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Medication Errors

Small Effort, Big Payoff: Automated Maximum Dose Alerts With Hard Stops

Matthew Grissinger RPh, FASCP

Automated alerts can provide an effective means of communicating essential information about a drug and patient to clinicians who prescribe, dispense, and administer medications. These alerts are intended to support clinical decisions about the safety and efficacy of the drug therapy. Alerts are typically communicated through warning messages that pop up on a screen. These alerts can cause either a soft stop or a hard stop.

A soft stop provides information to the clinician about a potential drug safety or efficacy problem and may offer alternative suggestions for the clinician to consider. However, minimal or no action or acknowledgment of the alert is required on the part of the user to proceed. A hard stop halts the progress of prescribing, dispensing, or administering a medication that would likely be dangerous to a patient. Further execution of the order is blocked. A nearly hard stop may allow continuation of the process if significant action is taken by the user, such as requiring a prescriber to call the pharmacy to discuss the order.1

Studies have shown that soft stops are often overlooked or quickly overridden without careful consideration of the warning for a variety of reasons, including alert fatigue and poor design of the warning.14 Hard stops and nearly hard stops have been shown to be much more effective in capturing the user’s attention and getting the user to change the prescription, re-enter the drug, or reprogram a device.1,57

As we describe errors with amphotericin B, methotrexate, and fentanyl, keep in mind that a well-designed alert with a hard stop could have prevented these harmful errors.

Amphotericin B

In one reported event, amphotericin B conventional was prescribed in a dose reserved for the lipid-based product. A patient with acute myeloblastic leukemia and a recent bone-marrow transplant developed pulmonary aspergilloma. Using a computerized prescriber order-entry (CPOE) system, the patient’s physician entered an order for amphotericin B conventional 375 mg intravenous (IV) every 24 hours. Based on the patient’s weight of 75 kg, the patient received 5 mg/kg of amphotericin B conventional while the maximum safe dose for this product is 1.5 mg/kg per day. This higher dose would have been appropriate for one of the lipid-based products, but it was more than three times higher than the maximum dose recommended for conventional amphotericin B. Within three hours of administration, the patient suffered a cardiac arrest and died.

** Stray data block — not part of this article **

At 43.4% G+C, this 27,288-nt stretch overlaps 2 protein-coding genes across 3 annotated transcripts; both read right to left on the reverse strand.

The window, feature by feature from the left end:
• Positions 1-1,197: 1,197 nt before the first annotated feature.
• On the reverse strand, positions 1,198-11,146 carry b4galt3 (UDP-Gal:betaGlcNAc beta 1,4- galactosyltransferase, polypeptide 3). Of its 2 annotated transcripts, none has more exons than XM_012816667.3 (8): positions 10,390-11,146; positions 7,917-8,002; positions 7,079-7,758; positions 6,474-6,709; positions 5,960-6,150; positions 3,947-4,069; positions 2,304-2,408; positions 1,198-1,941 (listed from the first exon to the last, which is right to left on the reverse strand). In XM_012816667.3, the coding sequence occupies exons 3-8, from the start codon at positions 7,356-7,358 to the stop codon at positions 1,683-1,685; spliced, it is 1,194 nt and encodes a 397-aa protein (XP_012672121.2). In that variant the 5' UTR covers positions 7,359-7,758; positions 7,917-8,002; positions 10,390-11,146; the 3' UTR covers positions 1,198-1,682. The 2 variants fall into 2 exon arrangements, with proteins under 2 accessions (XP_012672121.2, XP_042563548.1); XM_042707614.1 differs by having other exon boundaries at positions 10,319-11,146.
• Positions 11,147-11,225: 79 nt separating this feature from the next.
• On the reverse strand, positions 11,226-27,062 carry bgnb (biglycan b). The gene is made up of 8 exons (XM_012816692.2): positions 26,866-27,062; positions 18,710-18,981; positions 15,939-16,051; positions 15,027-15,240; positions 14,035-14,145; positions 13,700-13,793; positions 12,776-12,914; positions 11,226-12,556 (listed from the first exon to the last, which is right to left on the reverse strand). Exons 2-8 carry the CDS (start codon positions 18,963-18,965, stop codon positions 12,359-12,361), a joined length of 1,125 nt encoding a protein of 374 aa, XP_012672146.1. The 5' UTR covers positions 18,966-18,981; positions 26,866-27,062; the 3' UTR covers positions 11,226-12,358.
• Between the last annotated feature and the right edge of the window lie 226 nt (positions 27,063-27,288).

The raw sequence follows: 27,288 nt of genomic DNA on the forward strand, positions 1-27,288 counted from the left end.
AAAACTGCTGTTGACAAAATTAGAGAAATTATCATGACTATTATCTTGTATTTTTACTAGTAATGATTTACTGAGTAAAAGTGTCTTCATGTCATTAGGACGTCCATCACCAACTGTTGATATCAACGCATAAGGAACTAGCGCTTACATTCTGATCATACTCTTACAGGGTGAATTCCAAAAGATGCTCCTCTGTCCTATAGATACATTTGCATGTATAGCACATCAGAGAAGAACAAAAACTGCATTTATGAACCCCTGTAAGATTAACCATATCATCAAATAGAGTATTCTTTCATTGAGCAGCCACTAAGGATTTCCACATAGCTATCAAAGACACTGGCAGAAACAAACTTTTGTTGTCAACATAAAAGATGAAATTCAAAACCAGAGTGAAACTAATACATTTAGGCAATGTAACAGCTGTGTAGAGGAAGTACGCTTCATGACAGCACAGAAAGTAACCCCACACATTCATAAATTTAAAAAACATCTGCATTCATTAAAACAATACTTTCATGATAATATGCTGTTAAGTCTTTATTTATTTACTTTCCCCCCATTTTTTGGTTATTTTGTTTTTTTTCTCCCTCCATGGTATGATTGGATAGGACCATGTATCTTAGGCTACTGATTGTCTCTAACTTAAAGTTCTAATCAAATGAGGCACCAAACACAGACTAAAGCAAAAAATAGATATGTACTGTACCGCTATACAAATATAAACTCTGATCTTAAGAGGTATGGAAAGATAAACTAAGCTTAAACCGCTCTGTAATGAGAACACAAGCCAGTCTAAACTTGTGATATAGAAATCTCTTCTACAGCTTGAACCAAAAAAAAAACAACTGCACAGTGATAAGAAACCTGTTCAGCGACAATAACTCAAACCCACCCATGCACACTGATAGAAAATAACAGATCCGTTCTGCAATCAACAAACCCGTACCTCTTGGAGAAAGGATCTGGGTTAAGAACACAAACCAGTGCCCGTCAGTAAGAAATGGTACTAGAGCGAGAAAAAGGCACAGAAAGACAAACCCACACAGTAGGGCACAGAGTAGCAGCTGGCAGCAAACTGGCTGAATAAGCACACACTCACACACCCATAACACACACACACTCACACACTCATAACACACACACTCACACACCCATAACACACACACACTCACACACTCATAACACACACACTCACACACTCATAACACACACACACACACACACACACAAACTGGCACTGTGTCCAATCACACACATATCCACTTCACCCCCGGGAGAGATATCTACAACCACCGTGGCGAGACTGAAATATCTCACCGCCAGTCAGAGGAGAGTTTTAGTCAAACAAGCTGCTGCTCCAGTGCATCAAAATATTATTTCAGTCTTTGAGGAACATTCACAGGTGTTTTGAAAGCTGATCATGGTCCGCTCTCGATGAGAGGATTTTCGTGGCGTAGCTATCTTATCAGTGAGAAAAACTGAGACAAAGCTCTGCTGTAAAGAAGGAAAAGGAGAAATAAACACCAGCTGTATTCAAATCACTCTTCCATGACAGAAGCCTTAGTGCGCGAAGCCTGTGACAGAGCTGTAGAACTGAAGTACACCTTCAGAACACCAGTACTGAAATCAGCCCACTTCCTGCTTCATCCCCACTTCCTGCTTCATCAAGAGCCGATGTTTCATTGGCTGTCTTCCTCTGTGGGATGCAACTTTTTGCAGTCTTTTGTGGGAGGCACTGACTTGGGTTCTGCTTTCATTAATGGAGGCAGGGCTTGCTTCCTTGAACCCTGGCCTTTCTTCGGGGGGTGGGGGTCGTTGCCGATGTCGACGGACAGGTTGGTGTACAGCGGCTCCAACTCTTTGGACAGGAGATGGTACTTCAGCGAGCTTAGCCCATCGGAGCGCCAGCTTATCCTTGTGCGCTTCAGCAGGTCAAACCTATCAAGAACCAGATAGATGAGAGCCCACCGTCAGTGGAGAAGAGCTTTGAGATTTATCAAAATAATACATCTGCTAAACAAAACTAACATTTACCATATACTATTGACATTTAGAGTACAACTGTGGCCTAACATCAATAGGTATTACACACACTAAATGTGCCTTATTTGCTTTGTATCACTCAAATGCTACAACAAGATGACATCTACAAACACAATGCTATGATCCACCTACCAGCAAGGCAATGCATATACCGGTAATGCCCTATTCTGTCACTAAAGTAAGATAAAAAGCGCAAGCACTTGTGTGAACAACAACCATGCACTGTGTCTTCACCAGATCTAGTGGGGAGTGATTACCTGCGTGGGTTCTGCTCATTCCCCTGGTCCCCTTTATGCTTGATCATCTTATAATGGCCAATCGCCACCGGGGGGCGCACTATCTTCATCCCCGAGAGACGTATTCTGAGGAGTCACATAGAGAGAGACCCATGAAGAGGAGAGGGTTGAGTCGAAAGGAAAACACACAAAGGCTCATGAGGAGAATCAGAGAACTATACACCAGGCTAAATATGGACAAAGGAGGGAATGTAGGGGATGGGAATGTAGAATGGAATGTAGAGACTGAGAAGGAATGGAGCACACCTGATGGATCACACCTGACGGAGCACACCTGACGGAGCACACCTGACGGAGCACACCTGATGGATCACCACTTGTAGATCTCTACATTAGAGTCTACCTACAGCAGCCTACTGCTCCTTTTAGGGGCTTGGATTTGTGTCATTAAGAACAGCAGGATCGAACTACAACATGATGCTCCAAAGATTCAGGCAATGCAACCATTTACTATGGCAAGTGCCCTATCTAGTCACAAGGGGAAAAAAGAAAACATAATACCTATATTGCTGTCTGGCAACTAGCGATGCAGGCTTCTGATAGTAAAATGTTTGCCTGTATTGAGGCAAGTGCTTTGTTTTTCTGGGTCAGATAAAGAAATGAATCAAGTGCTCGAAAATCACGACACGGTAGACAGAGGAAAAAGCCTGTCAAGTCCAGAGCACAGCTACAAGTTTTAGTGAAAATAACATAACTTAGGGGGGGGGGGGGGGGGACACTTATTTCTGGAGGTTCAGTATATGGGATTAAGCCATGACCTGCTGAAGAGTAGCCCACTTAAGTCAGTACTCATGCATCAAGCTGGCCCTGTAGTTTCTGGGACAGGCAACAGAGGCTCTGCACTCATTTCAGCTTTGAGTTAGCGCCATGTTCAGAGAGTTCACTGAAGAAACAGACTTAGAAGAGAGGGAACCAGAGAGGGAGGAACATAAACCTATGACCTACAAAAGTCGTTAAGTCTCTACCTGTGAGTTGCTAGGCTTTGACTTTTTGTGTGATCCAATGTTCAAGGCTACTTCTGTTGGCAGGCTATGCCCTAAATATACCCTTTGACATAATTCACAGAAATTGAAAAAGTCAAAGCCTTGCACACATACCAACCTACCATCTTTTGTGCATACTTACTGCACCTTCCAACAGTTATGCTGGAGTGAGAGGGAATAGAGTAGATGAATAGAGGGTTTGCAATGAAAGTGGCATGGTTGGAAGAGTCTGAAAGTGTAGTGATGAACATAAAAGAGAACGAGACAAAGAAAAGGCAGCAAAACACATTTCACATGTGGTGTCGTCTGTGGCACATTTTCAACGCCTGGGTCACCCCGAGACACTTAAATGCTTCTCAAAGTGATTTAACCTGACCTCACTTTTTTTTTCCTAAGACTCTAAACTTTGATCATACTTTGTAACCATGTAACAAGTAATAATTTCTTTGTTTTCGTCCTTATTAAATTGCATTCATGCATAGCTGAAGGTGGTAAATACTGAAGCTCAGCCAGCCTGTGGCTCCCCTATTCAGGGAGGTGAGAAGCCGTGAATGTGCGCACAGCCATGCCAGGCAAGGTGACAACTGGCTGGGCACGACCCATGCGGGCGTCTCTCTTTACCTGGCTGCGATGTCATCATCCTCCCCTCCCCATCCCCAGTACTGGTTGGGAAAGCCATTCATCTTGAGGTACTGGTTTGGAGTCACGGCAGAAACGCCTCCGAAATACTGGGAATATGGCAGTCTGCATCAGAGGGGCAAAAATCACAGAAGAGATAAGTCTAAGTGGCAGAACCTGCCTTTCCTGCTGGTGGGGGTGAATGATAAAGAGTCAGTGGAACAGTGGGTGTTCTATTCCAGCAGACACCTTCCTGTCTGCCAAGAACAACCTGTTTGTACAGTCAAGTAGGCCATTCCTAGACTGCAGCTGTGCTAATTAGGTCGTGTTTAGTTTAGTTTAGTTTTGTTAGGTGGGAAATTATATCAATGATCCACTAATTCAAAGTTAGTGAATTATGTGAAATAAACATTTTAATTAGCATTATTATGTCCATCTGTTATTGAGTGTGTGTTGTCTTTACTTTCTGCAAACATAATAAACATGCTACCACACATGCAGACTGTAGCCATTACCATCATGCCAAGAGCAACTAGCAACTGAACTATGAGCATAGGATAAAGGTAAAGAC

During prescriber order entry of the drug, a warning had popped up on the screen asking the prescriber to verify that the dose did not exceed 1.5 mg/kg. However, the CPOE system did not require acknowledgment of the warning or action by the prescriber. The alert quickly disappeared after hitting the Enter key and was bypassed without consideration. The pharmacist also missed an opportunity to capture the dosing error. Although the screen accessed by the pharmacist when verifying the order revealed that amphotericin B conventional “equivalent to Fungizone” had been prescribed, the pharmacist misunderstood the order as the lipid-based product and even obtained a required approval from an infectious disease prescriber to dispense AmBisome. However, the pharmacy label that printed resulted in preparation of the conventional amphotericin B. The nurse who administered the drug did not notice the error, as she was not aware of the dosing differences between the conventional and lipid-based forms of the drug.

Numerous risk-reduction strategies might have helped to prevent or detect this error, such as including brand names when prescribing the lipid-based forms of the drug. However, a computer alert with a hard stop for doses of conventional amphotericin B greater than 1.5 mg/kg for both the CPOE and pharmacy system is a key strategy, the importance of which should not be minimized. While the Institute for Safe Medication Practices (ISMP) recommends entry of patient weights in all order-entry systems, if this does not occur consistently at your practice site, you may want to establish a catastrophic dose limit for a hard-stop alert. Such an alert would not be designed to ensure an appropriate dose, but rather to force a time-out and protect against a massive overdose.